Bipartisan vow masks a rancorous reality for coronavirus oversight panel

In fact, the parties started the day miles apart and ended it even further away. The first meeting of the new panel tasked with probing the government’s coronavirus response won’t be remembered for unearthing groundbreaking new policy information — and might not be remembered at all. But it was a visual distillation of the increasing dysfunction that has gripped Congress amid the coronavirus response and threatens to undermine oversight efforts going forward.

For starters, Democrats beamed into the briefing from their living rooms while most of the Republicans gathered in the Capitol and lambasted Democrats for refusing to convene in Washington. At Scalise’s first chance to speak, he turned his camera around and panned the hearing room, which he said was a spacious venue where lawmakers, staff, the public and press could safely social-distance while appearing in person.

“With just 12 members, we can achieve model social distancing,” Scalise said, as the camera showed three staffers gathered closely together at the rear of the room, and GOP lawmakers disregarding the attending physician’s request that they wear masks. He added, “A virtual briefing unnecessarily send the wrong message. Congress should be leading the way. We should not be the last to come back.”

Republicans also slammed Democrats for hastily convening the briefing — which featured five expert witnesses, including former FDA Commissioners Scott Gottlieb and Mark McClellan — and declining to offer Republicans a chance to choose their own witness.

But the stark divide between the parties extended to the substance of the briefing as well. Democrats — echoing the predictions of public health experts — described a crisis that could linger for another year until a vaccine is developed. They worried about shortages of medical equipment, coronavirus tests and the prospect of renewed outbreaks that could erupt if the country reopens too quickly. They also repeatedly laid the crisis at the feet of a slow-going federal response that has at times left states to fend for themselves.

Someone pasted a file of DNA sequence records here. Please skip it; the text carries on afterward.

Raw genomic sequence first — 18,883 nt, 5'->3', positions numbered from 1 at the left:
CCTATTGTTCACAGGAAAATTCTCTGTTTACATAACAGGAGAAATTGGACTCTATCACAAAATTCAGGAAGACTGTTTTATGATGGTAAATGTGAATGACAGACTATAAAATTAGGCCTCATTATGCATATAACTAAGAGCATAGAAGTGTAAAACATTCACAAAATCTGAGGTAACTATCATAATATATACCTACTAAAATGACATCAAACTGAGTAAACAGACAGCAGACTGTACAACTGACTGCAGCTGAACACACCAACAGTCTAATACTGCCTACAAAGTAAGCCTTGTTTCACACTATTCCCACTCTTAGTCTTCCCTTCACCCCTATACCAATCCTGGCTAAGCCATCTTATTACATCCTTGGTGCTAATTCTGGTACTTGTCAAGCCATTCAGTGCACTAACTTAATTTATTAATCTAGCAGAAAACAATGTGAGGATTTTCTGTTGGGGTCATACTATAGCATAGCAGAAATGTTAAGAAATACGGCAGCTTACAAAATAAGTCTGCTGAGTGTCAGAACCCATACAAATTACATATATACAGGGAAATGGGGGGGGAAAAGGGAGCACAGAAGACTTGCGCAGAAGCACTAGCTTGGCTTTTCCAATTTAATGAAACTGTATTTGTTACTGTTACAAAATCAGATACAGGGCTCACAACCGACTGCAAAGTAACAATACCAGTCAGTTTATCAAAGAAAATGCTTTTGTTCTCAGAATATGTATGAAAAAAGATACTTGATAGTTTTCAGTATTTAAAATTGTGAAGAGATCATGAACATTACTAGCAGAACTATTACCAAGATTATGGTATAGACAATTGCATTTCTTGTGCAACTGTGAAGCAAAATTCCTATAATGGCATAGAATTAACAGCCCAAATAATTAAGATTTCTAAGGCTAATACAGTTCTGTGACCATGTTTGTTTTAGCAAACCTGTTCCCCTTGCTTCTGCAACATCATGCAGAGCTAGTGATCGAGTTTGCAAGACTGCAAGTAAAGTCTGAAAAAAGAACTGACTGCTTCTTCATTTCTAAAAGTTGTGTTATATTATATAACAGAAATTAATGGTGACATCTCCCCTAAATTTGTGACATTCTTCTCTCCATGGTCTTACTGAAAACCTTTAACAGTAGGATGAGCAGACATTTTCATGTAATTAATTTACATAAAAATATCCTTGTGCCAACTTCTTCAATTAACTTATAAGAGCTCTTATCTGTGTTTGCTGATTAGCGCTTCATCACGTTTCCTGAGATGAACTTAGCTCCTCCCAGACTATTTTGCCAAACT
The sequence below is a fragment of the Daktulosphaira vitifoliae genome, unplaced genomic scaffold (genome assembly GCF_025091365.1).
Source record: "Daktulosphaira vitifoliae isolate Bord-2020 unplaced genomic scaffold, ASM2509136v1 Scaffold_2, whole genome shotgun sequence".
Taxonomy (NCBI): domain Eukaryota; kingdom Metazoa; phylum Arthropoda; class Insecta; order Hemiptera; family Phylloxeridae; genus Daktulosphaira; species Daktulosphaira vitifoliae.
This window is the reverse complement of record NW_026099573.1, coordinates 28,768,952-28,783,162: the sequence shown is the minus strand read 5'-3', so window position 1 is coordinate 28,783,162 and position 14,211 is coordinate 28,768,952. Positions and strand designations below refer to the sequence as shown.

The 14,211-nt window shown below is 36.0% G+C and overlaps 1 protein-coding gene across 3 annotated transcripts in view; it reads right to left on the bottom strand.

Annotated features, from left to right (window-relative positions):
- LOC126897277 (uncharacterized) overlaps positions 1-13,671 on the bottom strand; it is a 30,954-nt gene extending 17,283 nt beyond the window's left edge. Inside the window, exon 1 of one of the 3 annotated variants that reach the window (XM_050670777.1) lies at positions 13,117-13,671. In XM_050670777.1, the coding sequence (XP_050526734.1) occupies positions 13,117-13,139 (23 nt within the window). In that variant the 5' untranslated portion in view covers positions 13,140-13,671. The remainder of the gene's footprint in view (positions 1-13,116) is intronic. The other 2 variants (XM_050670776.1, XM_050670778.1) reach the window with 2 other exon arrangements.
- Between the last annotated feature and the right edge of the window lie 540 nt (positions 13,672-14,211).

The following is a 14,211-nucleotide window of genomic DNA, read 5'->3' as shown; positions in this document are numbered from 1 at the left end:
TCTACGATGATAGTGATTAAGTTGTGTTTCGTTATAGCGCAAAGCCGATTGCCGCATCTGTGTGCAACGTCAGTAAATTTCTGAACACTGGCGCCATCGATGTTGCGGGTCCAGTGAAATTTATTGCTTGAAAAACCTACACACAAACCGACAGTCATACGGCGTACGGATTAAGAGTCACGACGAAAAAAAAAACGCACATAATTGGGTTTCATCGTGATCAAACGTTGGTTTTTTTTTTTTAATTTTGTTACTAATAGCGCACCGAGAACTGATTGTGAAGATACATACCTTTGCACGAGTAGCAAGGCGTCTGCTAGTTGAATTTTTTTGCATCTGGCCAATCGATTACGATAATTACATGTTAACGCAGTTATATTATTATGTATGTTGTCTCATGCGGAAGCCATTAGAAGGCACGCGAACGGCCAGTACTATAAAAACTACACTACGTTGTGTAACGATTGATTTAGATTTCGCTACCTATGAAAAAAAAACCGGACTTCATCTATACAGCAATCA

“We’ve lost 82,000 Americans to coronavirus in less than three months, 21 million Americans thrown out of work, more than 1.3 million infections,” said Rep. Jamie Raskin (D-Md.). “I can understand our colleagues’ desperate efforts to distract form the crisis and to talk about almost anything else and to plunge us into partisan conflict.”

Republicans, meanwhile, emphasized the skyrocketing unemployment rate and suggested the ills of mass unemployment could outweigh the efforts to guard against the virus through stay-at-home orders.

“The key to all of this is perspective,” said Rep. Blaine Luetkemeyer (R-Mo.), describing suicides and postponed health procedures as a grave threat. “I don’t minimize [coronavirus] risk at all. It’s there. The problem is, the rest of society has certainly got a health problem as well.”

Conservative Rep. Jim Jordan (R-Ohio) slammed one of the witnesses, Harvard University Global Health Institute Director Ashish Jha, as a partisan for suggesting that federal failures to ensure enough testing were the reason for the nationwide economic lockdown.

Jha retorted: “Every expert on the left, right, and center agrees that we had to shut our economy down because the outbreak got too big. The outbreak got too big because we didn’t have a testing infrastructure that allowed us to put our arms around the outbreak. And so testing was the fundamental failure that forced our country to shut down.”

Speaker Nancy Pelosi pushed the House to establish the coronavirus select committee last month, amid slow-going efforts to police the Trump administration’s handling of the coronavirus response. She tapped Clyburn, the Democratic caucus’ third-ranking member, to lead it and dismissed Republican claims that it would be used as a bludgeon against Trump in the heat of his 2020 reelection campaign.

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